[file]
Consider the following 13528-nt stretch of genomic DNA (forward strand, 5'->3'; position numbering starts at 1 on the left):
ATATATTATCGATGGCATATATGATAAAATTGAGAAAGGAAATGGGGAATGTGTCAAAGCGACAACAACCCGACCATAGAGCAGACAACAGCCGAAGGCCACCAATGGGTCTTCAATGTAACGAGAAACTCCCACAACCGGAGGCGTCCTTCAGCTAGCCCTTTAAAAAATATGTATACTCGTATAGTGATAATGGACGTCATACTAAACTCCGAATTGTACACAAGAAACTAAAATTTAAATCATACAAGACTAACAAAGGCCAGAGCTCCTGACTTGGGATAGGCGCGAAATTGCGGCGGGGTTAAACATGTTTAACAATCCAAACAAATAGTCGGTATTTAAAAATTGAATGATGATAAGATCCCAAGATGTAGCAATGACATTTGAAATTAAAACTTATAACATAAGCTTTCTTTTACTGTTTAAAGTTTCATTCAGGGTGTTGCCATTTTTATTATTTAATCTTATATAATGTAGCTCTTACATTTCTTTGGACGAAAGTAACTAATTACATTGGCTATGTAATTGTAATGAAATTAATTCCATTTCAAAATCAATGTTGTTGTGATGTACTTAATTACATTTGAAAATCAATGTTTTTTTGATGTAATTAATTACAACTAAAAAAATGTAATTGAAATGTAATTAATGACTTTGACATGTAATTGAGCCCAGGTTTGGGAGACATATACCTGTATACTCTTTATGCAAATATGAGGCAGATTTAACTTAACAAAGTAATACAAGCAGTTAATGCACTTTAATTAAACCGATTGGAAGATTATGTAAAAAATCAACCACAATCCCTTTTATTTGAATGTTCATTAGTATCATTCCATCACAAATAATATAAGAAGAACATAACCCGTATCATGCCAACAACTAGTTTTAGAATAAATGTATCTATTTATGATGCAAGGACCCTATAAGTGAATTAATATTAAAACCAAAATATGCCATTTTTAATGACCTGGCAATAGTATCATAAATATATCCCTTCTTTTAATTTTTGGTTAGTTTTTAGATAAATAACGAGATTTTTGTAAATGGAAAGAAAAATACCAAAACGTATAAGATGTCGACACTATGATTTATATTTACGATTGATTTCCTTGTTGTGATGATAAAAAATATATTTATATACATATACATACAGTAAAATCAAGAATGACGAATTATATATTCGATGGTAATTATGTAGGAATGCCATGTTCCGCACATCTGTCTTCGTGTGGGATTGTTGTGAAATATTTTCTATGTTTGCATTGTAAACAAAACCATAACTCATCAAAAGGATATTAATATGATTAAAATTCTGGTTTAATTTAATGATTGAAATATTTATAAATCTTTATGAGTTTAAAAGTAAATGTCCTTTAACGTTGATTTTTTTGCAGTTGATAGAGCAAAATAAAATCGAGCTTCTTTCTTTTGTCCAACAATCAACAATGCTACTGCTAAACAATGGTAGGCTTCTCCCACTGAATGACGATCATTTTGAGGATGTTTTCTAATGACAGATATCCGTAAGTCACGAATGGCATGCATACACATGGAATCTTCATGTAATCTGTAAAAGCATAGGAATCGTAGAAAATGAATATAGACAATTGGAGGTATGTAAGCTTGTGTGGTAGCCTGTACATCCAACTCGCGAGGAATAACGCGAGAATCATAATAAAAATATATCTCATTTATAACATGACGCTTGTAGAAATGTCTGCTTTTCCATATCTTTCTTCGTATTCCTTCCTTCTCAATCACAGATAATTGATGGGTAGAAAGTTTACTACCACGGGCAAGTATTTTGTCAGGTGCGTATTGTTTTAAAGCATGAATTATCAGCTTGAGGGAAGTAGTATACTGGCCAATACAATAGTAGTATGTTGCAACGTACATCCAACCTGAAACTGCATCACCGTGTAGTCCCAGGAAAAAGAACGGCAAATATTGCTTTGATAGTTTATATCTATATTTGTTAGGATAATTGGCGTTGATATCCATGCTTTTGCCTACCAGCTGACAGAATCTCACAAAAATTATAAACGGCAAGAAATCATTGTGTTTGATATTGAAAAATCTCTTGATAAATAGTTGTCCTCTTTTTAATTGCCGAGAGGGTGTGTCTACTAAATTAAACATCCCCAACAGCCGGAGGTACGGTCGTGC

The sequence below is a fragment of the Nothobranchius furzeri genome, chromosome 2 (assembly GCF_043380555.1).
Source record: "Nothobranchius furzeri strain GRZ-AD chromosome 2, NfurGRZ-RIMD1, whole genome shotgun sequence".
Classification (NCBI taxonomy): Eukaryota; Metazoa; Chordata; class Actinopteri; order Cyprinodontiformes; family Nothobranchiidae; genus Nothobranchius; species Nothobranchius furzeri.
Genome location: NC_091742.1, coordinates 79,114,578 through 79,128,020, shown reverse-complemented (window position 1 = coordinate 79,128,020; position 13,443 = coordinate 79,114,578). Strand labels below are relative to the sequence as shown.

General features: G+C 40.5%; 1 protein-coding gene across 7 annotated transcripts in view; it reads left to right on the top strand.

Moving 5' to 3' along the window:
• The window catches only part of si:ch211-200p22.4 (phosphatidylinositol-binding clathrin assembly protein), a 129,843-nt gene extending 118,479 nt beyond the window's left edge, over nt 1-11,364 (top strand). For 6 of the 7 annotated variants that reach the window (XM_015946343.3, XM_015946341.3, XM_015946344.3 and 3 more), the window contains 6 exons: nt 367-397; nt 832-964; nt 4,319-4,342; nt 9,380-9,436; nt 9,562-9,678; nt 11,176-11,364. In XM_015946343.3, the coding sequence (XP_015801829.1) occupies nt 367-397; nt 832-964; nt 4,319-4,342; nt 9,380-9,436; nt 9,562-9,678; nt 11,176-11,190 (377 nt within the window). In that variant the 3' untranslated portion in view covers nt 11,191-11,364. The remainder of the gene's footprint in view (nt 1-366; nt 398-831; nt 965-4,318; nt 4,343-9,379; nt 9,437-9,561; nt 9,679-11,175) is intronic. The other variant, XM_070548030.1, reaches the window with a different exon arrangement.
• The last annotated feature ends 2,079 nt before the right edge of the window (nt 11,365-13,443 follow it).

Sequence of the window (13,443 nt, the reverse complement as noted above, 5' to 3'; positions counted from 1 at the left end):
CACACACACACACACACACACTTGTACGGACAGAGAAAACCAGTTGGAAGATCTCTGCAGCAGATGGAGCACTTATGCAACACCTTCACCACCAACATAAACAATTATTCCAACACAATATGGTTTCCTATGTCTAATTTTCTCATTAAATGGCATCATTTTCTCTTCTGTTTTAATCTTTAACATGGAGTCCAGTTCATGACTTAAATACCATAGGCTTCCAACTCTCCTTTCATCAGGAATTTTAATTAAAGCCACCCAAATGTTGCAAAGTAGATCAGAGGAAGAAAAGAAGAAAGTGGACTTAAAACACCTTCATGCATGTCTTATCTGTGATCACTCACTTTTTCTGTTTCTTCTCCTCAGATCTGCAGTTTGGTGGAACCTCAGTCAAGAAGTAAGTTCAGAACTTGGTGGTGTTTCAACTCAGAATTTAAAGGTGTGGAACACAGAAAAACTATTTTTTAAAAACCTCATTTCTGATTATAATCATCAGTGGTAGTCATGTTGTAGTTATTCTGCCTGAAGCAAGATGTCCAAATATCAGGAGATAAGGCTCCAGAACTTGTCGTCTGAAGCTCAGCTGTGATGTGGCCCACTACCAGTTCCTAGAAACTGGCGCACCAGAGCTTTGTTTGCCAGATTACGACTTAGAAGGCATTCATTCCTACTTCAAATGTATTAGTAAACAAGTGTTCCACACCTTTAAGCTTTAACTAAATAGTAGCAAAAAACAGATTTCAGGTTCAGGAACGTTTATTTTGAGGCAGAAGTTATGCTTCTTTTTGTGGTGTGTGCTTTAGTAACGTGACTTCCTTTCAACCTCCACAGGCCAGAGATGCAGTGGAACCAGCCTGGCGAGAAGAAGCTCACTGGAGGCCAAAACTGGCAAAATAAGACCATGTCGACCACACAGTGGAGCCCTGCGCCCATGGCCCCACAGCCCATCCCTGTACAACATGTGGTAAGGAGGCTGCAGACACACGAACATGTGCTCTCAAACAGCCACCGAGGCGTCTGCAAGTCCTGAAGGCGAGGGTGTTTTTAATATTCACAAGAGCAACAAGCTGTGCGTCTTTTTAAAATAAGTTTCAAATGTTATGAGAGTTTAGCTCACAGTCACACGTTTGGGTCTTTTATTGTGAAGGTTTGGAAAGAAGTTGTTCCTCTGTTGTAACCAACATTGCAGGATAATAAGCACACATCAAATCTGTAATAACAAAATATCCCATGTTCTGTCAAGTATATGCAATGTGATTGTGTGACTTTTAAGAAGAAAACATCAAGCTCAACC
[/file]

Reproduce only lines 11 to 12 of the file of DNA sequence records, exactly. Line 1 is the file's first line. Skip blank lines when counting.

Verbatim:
Sequence of the window (13,443 nt, the reverse complement as noted above, 5' to 3'; positions counted from 1 at the left end):
CACACACACACACACACACACTTGTACGGACAGAGAAAACCAGTTGGAAGATCTCTGCAGCAGATGGAGCACTTATGCAACACCTTCACCACCAACATAAACAATTATTCCAACACAATATGGTTTCCTATGTCTAATTTTCTCATTAAATGGCATCATTTTCTCTTCTGTTTTAATCTTTAACATGGAGTCCAGTTCATGACTTAAATACCATAGGCTTCCAACTCTCCTTTCATCAGGAATTTTAATTAAAGCCACCCAAATGTTGCAAAGTAGATCAGAGGAAGAAAAGAAGAAAGTGGACTTAAAACACCTTCATGCATGTCTTATCTGTGATCACTCACTTTTTCTGTTTCTTCTCCTCAGATCTGCAGTTTGGTGGAACCTCAGTCAAGAAGTAAGTTCAGAACTTGGTGGTGTTTCAACTCAGAATTTAAAGGTGTGGAACACAGAAAAACTATTTTTTAAAAACCTCATTTCTGATTATAATCATCAGTGGTAGTCATGTTGTAGTTATTCTGCCTGAAGCAAGATGTCCAAATATCAGGAGATAAGGCTCCAGAACTTGTCGTCTGAAGCTCAGCTGTGATGTGGCCCACTACCAGTTCCTAGAAACTGGCGCACCAGAGCTTTGTTTGCCAGATTACGACTTAGAAGGCATTCATTCCTACTTCAAATGTATTAGTAAACAAGTGTTCCACACCTTTAAGCTTTAACTAAATAGTAGCAAAAAACAGATTTCAGGTTCAGGAACGTTTATTTTGAGGCAGAAGTTATGCTTCTTTTTGTGGTGTGTGCTTTAGTAACGTGACTTCCTTTCAACCTCCACAGGCCAGAGATGCAGTGGAACCAGCCTGGCGAGAAGAAGCTCACTGGAGGCCAAAACTGGCAAAATAAGACCATGTCGACCACACAGTGGAGCCCTGCGCCCATGGCCCCACAGCCCATCCCTGTACAACATGTGGTAAGGAGGCTGCAGACACACGAACATGTGCTCTCAAACAGCCACCGAGGCGTCTGCAAGTCCTGAAGGCGAGGGTGTTTTTAATATTCACAAGAGCAACAAGCTGTGCGTCTTTTTAAAATAAGTTTCAAATGTTATGAGAGTTTAGCTCACAGTCACACGTTTGGGTCTTTTATTGTGAAGGTTTGGAAAGAAGTTGTTCCTCTGTTGTAACCAACATTGCAGGATAATAAGCACACATCAAATCTGTAATAACAAAATATCCCATGTTCTGTCAAGTATATGCAATGTGATTGTGTGACTTTTAAGAAGAAAACATCAAGCTCAACC